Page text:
Working With Custom Hooks: OnBeforeCheckOut and OnAfterCheckOut

Product: CMS

Version: CMS 10

Release: 10.x

Published: July 18, 2022

Last updated: 7/15/2022

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Checking out a Site Tree content item enables a user to take possession of the content item and edit it. There can only be one working copy of an item at any given time. Checked out copies of items cannot go live, their content must be checked in and marked for publish before they can be published to a live site.

Users can trigger this action manually using the following methods:

  • Clicking the Check Out button in the toolbar above the edit form
  • Using the right-click context menu in the Site Tree and selecting Check Out
  • Using the right-click context menu in reports results and selecting Check Out
  • Advancing a content item in a workflow that includes a check-out action
  • performing a sync in Schema Designer on a content item and not selecting the option to “Sync pages without checking out”

Considerations

As with other hooks, this action is about the workflow of your site. Checking out is less impactful than checking in, since it makes a version that can’t go live on its own without the chance for you to cross-check it. You will still need to make sure to account for any settings you have that might prevent the user from checking out.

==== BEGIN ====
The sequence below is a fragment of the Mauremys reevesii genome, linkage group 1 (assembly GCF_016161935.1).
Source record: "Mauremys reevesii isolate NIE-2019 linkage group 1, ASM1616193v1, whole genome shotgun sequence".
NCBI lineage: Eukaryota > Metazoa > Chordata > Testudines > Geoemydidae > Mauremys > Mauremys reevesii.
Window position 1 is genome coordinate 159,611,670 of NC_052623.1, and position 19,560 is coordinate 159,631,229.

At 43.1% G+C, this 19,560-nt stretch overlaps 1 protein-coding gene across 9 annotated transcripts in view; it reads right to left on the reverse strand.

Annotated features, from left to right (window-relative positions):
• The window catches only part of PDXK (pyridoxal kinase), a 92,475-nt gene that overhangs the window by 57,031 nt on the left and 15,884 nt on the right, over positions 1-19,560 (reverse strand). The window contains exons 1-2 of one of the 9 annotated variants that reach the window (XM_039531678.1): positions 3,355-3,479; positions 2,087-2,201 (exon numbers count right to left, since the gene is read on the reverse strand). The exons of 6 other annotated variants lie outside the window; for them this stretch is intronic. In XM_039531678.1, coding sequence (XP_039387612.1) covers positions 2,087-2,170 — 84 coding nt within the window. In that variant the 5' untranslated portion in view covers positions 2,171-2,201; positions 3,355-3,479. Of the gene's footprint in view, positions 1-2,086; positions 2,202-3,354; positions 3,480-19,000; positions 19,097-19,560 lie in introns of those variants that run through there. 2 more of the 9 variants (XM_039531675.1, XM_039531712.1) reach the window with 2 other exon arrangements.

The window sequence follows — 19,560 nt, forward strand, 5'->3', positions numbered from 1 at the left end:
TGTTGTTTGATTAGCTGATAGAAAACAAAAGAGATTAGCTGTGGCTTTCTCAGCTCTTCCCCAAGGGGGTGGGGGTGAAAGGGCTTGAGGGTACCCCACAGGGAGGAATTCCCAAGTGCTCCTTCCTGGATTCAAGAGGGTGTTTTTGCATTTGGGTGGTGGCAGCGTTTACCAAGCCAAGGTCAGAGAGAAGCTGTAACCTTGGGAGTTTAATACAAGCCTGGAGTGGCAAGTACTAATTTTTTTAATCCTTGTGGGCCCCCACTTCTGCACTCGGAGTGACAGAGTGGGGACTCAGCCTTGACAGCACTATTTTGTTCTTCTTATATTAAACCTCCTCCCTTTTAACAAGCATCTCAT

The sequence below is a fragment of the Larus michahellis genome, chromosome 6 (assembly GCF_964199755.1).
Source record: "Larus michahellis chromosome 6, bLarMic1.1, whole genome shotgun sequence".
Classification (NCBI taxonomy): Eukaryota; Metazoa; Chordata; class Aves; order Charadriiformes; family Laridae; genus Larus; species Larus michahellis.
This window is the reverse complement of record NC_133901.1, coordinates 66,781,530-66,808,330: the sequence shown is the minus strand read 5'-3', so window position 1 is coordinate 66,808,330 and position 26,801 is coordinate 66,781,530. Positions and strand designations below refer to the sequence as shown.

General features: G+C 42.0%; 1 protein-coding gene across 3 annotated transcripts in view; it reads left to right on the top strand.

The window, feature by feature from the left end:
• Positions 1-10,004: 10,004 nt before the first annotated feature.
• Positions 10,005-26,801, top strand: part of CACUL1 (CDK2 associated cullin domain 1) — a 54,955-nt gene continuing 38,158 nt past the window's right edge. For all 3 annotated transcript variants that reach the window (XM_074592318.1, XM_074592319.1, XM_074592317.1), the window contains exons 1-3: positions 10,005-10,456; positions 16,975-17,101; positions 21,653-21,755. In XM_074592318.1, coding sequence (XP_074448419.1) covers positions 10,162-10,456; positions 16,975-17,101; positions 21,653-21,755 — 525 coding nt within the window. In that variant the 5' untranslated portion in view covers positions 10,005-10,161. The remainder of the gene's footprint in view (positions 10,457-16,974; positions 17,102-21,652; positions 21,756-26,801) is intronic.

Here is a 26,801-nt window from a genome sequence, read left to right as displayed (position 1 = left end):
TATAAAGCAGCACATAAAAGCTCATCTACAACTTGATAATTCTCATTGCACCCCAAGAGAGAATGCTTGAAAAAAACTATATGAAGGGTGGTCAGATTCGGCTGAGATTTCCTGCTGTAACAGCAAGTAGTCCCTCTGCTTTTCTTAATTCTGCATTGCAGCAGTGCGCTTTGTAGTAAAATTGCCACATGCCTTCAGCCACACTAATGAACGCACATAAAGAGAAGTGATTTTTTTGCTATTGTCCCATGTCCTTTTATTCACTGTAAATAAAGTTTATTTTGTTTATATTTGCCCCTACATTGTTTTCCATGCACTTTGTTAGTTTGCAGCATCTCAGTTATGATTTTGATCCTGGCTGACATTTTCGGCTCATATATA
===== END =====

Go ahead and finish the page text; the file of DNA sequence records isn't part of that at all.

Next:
Example

Check Out Associated Components

To assist users in working on a collection of content all at once, you could have the system check out all associated components when a page containing them is checked out.

In this example, we’ll extend this custom hook to find all of the components on the page we are working on and check them out when we check out the page.

To do this, we’ll need to get a list of all the components on the page, make sure they are not already checked out, and then check them out.

int outVar;

            IEnumerable<IElement> pageComponents = page.AllElements().Where(e => e.Type == EnumElementType.IGX_COMPONENT);

            var pubTargets = session.PublishingManager.Targets(out outVar);

            if (pubTargets.Any() && pageComponents.Any())

            {

                foreach (var comp in pageComponents)

                {

                    var componentItem = (comp.Value != "") ? session.Site.Page(comp.Value) : null;

 

                    if (componentItem != null && !componentItem.CheckedOut)

                    {

                        componentItem.CheckOut(false);

                    }

                }

            }

Since checking out a content item also assigns it to the user who checked it out, making it immediately available to edit, you might consider extending this further by assigning any associated components that are already checked out to the user as well. This will enable them to automatically take ownership of the page they’ve checked out along with all associated components, whether they’re checked in or checked out at the time of the user taking possession of the page.

To enhance this hook further, you could set it to trigger only for certain schema scenarios, when it would be most likely that a user would need to work on all components. For example, maybe the components on your home page schema are all meant to be edited by specific people or groups so you wouldn’t want to auto-assign them in bulk to a user who checks out that page. In this scenario, you could exclude the home page schema from this custom hook.


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